How Many Insect Roommates Are Hiding in Your Home?

Let’s face it, not too many of us are huge fans of insects. Of course, there are people who embrace the insect kingdom and all of its wonders, but far too many of us shriek or shudder in distaste when a creepy crawly wanders by.

However you feel about insects, we’re stuck with them on this planet: According to the Smithsonian, there are about 10 quintillion insects alive on this planet today. Yes, 10 quintillion (10,000,000,000,000,000,000). That’s a lot of zeros. In the United States alone, there are about 91,000 species of insects — and those are just the ones researchers have identified.

One place most of us definitely do not want to come face to face with bugs is inside of our own homes. Despite this aversion, it may be high time for all of us to join the ranks of those who embrace insects as the fascinating creatures that they are. A new study, recently published in the journal PeerJ, has found that there are over 100 types of bugs in the average home. 

For the study, researchers led by entomologist Matt Bertone of North Carolina State University checked all “visible surfaces” in 50 homes in Raleigh, North Carolina. The homes were randomly selected, and ranged widely in age and square footage. Homes as new as seven years old, and as old as 94 years, were studied, and the square footage ranged from 840 to 4,833 square feet.

On the study, Bertone stated:

“This was exploratory work to help us get an understanding of which arthropods are found in our homes. Nobody had done an exhaustive inventory like this one, and we found that our homes host far more biodiversity than most people would expect.”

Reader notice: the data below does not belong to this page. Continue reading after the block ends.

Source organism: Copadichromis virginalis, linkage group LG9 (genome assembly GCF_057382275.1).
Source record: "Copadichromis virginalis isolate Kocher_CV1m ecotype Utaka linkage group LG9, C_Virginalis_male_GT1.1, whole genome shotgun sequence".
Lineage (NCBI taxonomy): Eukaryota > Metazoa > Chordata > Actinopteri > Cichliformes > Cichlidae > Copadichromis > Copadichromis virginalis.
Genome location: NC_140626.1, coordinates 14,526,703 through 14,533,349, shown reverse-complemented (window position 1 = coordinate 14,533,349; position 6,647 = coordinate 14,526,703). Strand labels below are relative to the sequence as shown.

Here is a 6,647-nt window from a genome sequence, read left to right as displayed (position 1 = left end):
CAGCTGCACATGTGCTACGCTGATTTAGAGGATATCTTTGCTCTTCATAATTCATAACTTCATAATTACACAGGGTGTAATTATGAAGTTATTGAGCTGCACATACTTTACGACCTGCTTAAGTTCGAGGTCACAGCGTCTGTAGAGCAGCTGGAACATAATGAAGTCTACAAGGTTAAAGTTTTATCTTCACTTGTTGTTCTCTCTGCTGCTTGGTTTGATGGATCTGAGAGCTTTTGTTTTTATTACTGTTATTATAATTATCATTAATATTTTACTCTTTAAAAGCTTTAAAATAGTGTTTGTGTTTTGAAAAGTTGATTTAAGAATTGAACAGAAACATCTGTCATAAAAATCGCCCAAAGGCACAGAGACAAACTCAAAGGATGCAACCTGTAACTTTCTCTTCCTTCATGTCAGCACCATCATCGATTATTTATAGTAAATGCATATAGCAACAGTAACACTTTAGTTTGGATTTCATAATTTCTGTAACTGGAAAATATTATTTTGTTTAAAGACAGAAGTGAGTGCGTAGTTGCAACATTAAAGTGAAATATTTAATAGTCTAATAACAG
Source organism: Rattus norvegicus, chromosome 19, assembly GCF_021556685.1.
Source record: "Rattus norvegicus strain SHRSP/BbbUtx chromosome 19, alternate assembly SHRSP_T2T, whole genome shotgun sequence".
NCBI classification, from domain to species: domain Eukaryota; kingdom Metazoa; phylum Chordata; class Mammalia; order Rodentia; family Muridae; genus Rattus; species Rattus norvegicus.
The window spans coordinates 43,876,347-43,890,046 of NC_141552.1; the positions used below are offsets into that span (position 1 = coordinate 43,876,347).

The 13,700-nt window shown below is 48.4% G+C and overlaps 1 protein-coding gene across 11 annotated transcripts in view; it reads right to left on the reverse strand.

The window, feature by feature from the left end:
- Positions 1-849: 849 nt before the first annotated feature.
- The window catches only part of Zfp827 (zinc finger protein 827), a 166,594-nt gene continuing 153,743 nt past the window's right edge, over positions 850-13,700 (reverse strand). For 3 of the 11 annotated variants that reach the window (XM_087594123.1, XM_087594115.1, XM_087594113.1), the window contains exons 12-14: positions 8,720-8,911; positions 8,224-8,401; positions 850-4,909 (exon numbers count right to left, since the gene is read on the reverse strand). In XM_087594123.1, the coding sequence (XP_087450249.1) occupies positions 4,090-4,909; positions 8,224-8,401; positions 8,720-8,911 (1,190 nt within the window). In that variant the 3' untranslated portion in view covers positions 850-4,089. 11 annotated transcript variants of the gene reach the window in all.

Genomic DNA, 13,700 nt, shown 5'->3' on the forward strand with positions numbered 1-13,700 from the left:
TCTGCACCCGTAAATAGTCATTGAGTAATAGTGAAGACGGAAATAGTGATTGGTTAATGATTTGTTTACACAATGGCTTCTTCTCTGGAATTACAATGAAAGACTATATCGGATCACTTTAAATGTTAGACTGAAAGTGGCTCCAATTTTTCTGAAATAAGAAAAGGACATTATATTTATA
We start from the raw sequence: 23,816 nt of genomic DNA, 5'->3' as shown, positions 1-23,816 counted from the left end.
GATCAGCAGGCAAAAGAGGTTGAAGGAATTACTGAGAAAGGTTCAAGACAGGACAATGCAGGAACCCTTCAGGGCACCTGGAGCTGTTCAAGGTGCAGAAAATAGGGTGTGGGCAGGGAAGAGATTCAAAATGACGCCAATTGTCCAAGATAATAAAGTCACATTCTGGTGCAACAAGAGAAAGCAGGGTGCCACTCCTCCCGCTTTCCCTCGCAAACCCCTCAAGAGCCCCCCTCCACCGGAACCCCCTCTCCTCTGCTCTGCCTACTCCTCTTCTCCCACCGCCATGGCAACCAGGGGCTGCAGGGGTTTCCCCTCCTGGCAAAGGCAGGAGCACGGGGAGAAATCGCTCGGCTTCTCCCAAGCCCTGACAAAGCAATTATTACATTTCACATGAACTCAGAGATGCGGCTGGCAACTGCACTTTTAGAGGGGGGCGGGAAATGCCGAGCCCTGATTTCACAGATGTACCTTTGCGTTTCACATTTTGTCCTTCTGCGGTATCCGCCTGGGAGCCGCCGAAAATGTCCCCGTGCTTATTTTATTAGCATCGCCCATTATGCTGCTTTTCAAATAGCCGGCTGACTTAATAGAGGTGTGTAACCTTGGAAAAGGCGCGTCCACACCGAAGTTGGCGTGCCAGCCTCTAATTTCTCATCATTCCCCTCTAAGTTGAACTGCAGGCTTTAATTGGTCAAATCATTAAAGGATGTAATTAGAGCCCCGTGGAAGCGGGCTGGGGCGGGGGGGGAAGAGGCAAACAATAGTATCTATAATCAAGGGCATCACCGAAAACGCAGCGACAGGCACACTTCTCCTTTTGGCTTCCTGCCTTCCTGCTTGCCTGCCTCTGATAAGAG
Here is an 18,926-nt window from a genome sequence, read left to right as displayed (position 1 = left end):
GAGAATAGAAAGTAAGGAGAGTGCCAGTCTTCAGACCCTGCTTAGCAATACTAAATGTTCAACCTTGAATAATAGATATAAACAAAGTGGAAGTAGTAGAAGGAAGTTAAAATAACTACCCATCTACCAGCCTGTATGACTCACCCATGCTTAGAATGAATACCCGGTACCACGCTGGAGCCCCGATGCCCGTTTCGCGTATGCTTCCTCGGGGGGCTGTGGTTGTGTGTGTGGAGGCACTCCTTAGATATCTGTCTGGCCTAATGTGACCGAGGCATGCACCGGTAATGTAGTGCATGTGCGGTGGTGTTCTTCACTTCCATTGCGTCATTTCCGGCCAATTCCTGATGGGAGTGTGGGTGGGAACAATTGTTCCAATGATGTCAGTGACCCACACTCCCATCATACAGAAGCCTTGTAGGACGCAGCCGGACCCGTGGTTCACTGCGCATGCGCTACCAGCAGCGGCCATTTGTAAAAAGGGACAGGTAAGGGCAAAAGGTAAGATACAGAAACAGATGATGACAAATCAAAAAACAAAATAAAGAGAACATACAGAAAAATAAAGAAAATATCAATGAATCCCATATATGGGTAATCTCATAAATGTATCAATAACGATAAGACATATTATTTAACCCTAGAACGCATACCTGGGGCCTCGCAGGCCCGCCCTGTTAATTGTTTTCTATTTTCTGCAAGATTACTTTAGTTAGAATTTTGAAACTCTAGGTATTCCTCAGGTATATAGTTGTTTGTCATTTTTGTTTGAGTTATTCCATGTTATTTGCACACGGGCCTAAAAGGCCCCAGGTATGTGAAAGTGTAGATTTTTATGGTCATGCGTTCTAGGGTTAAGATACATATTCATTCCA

During the six-month study, the researchers collected about 10,000 individual bugs, from 554 rooms. The average Raleigh home was found to have approximately 121 easily recognizable arthropod species. Flies were the most commonly found insect, followed by beetles, spiders, ants, bees and wasps, lice, and “true bugs.” Don’t worry, the lice only accounted for four percent of the findings.

Before you get too grossed out, the study authors explain that, “many species we found were unexpected, unnoticed by residents until they were collected, and play no pestiferous role in human houses.”

Adding to this, Bertone stated in a press release:

“While we collected a remarkable diversity of these creatures, we don’t want people to get the impression that all of these species are actually living in everyone’s homes. Many of the arthropods we found had clearly wandered in from outdoors, been brought in on cut flowers or were otherwise accidentally introduced. Because they’re not equipped to live in our homes, they usually die pretty quickly.”

Cricket (Gryllus)The study authors also add that many of the insect species found were beneficial. We all know that house spiders eat flies, as well as mosquitoes and moths. Centipedes, while irksome or downright scary to many, actually help a lot too, by eating silverfish, earwigs, and cockroaches.

So, now that we know about our hidden house guests, and their rather large gatherings in our homes, what’s the future of this research? Entomologist Michelle Trautwein, co-author of the study, explained:

“Now that we have a better idea of which species are most common in homes, we can focus on studying them… And we can also begin to explore their traits to see if they share evolutionary characteristics that have made them better suited to live with humans.” 

This sounds like fascinating research indeed. For those that are still creeped out by all the bugs, remember that they’re just a part of nature — it’s their planet, too!

—The Alternative Daily



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